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‘Lighting up radar gun’  is least of Sale’s concerns

Updated: June 10, 2011 12:31AM

SEATTLE — After striking out 32 in 231/3
innings down the stretch last season, White Sox reliever Chris Sale has fanned 13 in his first 111/3, a slight drop. Opposing
batters are ­hitting .306 against the rookie left-hander, though, compared to .185 last season.

Sale was throwing in the upper 90s last season but he’s consistently been closer to the 94-mph range this year. He says he’s not concerned and speculates it might improve when the weather warms up during the summer months.

“Yeah, velocity is ­probably the last thing I’m worried about,’’ the rail-thin 6-6, 180-pounder said Sunday. “Getting outs is at the top of my to-do list. It will get there. I’m not too worried about where I’m at with velocity. I feel good, my body feels good, my arm feels good.’’

Sale and pitching coach Don Cooper looked at 2010 video and identified some minor differences. Sale hopes the adjustments help his command, which has been a bigger issue than velocity.

“My main focus is not about lighting up the radar gun,’’ he said. “Everybody in this league can hit 98. That’s no secret. It’s a ­matter of where the pitch is, not how hard it is.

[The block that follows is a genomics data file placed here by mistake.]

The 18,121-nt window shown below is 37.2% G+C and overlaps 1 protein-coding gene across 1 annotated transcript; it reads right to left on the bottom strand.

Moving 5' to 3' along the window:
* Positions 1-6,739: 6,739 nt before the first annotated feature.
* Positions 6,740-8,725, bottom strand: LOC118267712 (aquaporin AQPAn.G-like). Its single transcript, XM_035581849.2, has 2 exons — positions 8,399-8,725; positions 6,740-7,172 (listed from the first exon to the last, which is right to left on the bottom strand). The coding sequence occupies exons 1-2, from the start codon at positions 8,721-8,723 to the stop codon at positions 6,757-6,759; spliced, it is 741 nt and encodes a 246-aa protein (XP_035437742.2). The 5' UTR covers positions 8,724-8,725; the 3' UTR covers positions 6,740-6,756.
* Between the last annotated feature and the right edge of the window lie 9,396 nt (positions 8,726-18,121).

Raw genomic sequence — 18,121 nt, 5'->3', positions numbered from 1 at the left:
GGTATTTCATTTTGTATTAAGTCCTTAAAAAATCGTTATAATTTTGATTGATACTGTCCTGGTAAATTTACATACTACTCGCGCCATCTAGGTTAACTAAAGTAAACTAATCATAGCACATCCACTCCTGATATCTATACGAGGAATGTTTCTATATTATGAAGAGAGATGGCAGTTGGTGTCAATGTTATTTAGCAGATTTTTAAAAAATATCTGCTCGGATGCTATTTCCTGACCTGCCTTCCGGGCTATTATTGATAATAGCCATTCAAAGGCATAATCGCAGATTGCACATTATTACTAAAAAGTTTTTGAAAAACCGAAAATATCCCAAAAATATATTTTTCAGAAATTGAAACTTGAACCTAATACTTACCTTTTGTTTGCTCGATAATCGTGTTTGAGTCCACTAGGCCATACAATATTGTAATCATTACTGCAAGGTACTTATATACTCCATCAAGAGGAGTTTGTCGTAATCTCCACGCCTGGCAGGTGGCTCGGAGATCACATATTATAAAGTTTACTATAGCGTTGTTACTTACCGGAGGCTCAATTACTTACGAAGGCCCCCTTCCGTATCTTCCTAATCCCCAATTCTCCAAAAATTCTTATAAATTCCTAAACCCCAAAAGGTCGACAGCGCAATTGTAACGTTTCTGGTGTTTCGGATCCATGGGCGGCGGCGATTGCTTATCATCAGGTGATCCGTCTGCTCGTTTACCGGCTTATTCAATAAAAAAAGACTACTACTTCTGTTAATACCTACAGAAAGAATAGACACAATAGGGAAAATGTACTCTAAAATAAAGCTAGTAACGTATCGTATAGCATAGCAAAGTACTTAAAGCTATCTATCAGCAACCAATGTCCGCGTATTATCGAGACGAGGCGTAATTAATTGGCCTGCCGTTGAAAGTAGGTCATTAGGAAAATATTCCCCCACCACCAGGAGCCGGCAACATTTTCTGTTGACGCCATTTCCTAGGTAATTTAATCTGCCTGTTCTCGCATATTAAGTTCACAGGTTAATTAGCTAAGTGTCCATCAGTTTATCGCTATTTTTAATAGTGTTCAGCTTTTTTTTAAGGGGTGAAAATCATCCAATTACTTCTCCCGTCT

“I’m just trying to get back into a rhythm and figure out what’s the reason behind what’s going on.’’

Sale hasn’t pitched since Monday. He has a 2-0 record with a 7.15 ERA.

Morel like it

Sox manager Ozzie Guillen said he came close to batting third baseman
Brent Morel second on Sunday. Guillen sees Morel, who had two singles ­Sunday and a three-hit game the night before, as an ideal No. 2 hitter.

Alexei Ramirez moved from eighth to second when Gordon Beckham went into a slump. Guillen prefers Ramirez lower in the order, where he says he’d be in more RBI situations.

“I don’t think Alexei is the typical second hitter,’’ Guillen said. “The only one we have here, he handles the bat well, is Morel. ­Morel can swing the bat, put the ball in play. But right now I wait till
[Morel’s average] gets
better. If he continues to swing the bat, we’ll see.’’

Morel started the Sox’ three-run 10th inning with a single Sunday.

Pretty in pink

First-base coach Harold Baines and Paul Konerko wore pink shoes for breast-cancer awareness on
Mother’s Day. Most Sox used pink bats and wore pink accessories.
Guillen lauded the cause but passed on the shoes.

‘‘The way I’m managing right now, no,’’ he said. “If I was winning and in first place I wouldn’t mind. I’d be embarrassed to go out there in pink shoes in our place. When you’re in first place, you can get away with a lot of stuff. When you’re in last place, you
better hide and make sure you don’t do too much crazy where people can see you.’’

Most of the Sox hitters discarded the pink bats after a couple of at-bats.

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